React Now

Latest stories from i100
Have you tried new the Independent Digital Edition apps?
iJobs Job Widget
iJobs General

Guru Careers: Software Developer / C# Developer

£40-50K: Guru Careers: We are seeking an experienced Software / C# Developer w...

Guru Careers: Software Developer

£35 - 40k + Benefits: Guru Careers: We are seeking a Software Developer (JavaS...

SThree: Trainee Recruitment Consultant / Resourcer

£18000 - £23000 per annum + Commission: SThree: As a Trainee Recruitment Consu...

Ashdown Group: UI Developer - (UI, HTML, CSS, JavaScript, AngularJS)

£25000 - £40000 per annum: Ashdown Group: UI Developer - (UI, JavaScript, HTML...

Day In a Page

Read Next
New SNP MP Mhairi Black distinguished herself in Westminster straight away when she made herself a chip butty in the canteen  

The SNP adventure arrives in Westminister - but how long before these new MPs go native?

Katy Guest
The Public Accounts Committee found widespread concern among civil servants that they would be victimised if they spoke out about wrongdoing  

Nikileaks explained: The sad thing about the Nicola Sturgeon saga is that it makes leaks less likely

Jane Merrick
Sun, sex and an anthropological study: One British academic's summer of hell in Magaluf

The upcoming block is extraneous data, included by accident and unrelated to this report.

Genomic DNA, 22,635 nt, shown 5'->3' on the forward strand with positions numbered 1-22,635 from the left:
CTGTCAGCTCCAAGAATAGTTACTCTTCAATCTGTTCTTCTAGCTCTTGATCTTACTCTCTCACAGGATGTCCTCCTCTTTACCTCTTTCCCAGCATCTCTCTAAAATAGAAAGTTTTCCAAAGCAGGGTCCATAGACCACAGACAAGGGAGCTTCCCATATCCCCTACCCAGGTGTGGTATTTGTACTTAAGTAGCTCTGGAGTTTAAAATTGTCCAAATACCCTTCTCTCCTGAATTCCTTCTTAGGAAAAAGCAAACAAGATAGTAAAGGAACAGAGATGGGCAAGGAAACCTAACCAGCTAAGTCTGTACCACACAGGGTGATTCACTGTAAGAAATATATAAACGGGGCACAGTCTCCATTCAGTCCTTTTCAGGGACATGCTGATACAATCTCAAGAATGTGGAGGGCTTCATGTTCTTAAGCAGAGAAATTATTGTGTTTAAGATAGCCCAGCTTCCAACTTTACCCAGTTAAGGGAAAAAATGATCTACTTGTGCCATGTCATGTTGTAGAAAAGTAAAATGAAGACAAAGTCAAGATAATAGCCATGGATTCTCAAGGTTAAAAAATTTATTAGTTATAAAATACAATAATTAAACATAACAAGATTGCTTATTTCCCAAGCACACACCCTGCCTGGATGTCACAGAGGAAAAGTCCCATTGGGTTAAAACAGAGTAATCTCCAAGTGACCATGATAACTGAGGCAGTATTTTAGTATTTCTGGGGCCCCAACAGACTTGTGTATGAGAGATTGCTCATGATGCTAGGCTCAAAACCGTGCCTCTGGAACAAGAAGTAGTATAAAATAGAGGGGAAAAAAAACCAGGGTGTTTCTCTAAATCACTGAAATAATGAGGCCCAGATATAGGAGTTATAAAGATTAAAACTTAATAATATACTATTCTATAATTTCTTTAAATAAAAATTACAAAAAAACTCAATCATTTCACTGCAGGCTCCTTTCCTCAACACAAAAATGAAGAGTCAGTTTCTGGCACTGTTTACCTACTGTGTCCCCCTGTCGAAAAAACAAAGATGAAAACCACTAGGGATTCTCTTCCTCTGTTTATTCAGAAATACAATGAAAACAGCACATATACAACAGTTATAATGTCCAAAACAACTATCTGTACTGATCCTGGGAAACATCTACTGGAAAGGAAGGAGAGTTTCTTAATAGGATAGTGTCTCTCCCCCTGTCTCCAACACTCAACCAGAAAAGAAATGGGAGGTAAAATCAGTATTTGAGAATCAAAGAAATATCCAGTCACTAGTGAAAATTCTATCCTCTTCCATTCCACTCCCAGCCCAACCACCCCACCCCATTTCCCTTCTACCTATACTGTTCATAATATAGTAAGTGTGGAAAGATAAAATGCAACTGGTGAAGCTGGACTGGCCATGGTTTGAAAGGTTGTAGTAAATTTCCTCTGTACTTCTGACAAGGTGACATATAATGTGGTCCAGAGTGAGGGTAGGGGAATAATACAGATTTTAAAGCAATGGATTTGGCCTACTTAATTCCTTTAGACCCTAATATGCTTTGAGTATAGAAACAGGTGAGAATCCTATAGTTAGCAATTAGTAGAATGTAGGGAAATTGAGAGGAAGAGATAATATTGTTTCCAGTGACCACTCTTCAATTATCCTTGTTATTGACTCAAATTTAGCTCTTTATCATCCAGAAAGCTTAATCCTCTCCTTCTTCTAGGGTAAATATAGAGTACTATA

Sun, sex and an anthropological study

One academic’s summer of hell in Magaluf
From Shakespeare to Rising Damp... to Vicious

Frances de la Tour's 50-year triumph

'Rising Damp' brought De la Tour such recognition that she could be forgiven if she'd never been able to move on. But at 70, she continues to flourish - and to beguile
'That Whitsun, I was late getting away...'

Ian McMillan on the Whitsun Weddings

This weekend is Whitsun, and while the festival may no longer resonate, Larkin's best-loved poem, lives on - along with the train journey at the heart of it
Kathryn Williams explores the works and influences of Sylvia Plath in a new light

Songs from the bell jar

Kathryn Williams explores the works and influences of Sylvia Plath
How one man's day in high heels showed him that Cannes must change its 'no flats' policy

One man's day in high heels

...showed him that Cannes must change its 'flats' policy
Is a quiet crusade to reform executive pay bearing fruit?

Is a quiet crusade to reform executive pay bearing fruit?

Dominic Rossi of Fidelity says his pressure on business to control rewards is working. But why aren’t other fund managers helping?